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Tinkering with the terms

Dear Thea,

I have a sales rep who is constantly promising customers 60 day terms. It is his signature move. Customer pushes back on pricing or any other issue, he offers to solve it with a terms change. It is killing me. It blows out the customer’s credit line, impacts our lien rights, and just plain doesn’t make sense. What is he thinking? When I challenge him he tells me, “You do your job, I’ll do mine.” It’s a done deal; the customer has the new term. How would you handle it?

— Challenging the terms king

LBM Resources

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Dear Challenging,

It will do you no good to ask said rep what he was thinking. Obviously, he was thinking he will get away with it, and he has, and that you won’t call his bluff by calling the customer and walking back the term, thereby embarrassing your company, customer, and the sales rep. So yep, he is feeling good about this plan.

Why are you, dear Challenged, accepting the “throw down?” When said sales rep throws that reasoning on your doorstep like a Molotov cocktail, do you accept the party favor? Not in my world. Pick up that sack of fun and toss it right back at him.

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You shot your mouth off there, Slick, so you call the customer and let them know you “misspoke.” Still not getting cooperation from your generous sales rep? No problem; we have alternatives. The terms have to be changed on the customer account, and you, my credit managing friend, control that aspect. When you call to let the customer know their account is past due, along with the reflection of terms on their invoices and statements, it will be clear to the customer that something is not right in River City.

When the customer mentions they have extended terms, ask questions. Who offered those terms? What is the reason for the extra time? If there is a legitimate reason, you can resolve the “misunderstanding” and update the account, supporting both customer and sales. If not, let the customer know you will get with their sales rep to clarify, but for now this is the term: The account is past due and I need a payment commitment. You can bet that before you even reach the sales rep, that customer will have already been blowing up his phone.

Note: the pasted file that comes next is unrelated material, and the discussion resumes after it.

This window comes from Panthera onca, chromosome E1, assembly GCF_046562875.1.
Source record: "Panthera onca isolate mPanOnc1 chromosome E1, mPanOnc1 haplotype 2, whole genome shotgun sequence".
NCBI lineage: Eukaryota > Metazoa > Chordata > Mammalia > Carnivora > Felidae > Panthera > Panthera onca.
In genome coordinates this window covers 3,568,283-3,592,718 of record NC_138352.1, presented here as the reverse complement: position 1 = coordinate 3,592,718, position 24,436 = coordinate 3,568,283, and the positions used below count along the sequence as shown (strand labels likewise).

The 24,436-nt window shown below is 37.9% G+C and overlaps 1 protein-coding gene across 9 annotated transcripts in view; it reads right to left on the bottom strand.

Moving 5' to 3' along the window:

Embarrassing for you as a company to your customer? Sure. A tough lesson for you and your sales rep? Absolutely. Effective? Depends on the learning curve of the sales rep. Some learn quickly and you move forward working together. Others take longer for that “Comin’ to Jesus” meeting.

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Where does your sales manager factor in this story? Have you spoken to him/her about the situation? Are they engaging with you on the reformation of your freewheeling rep, working with you on educating your mutual co-worker on the pitfalls of terms extension, or do they play blind, deaf, and dumb to the matter?

This is a good time to remind your company leadership that the credit culture of any company is reflected by its worst sales behavior, performance notwithstanding. Sales fuel the business but sales growth puts a strain on cashflow. Cashflow is impacted by the rate cash flows—in and out. Extended terms has an impact. Round and round it goes, and where it stops nobody knows. Well, not true. The bottom line knows, profits know, and eventually the tide goes out along with your money, leaving you exposed. Don’t let your company be caught swimming naked.

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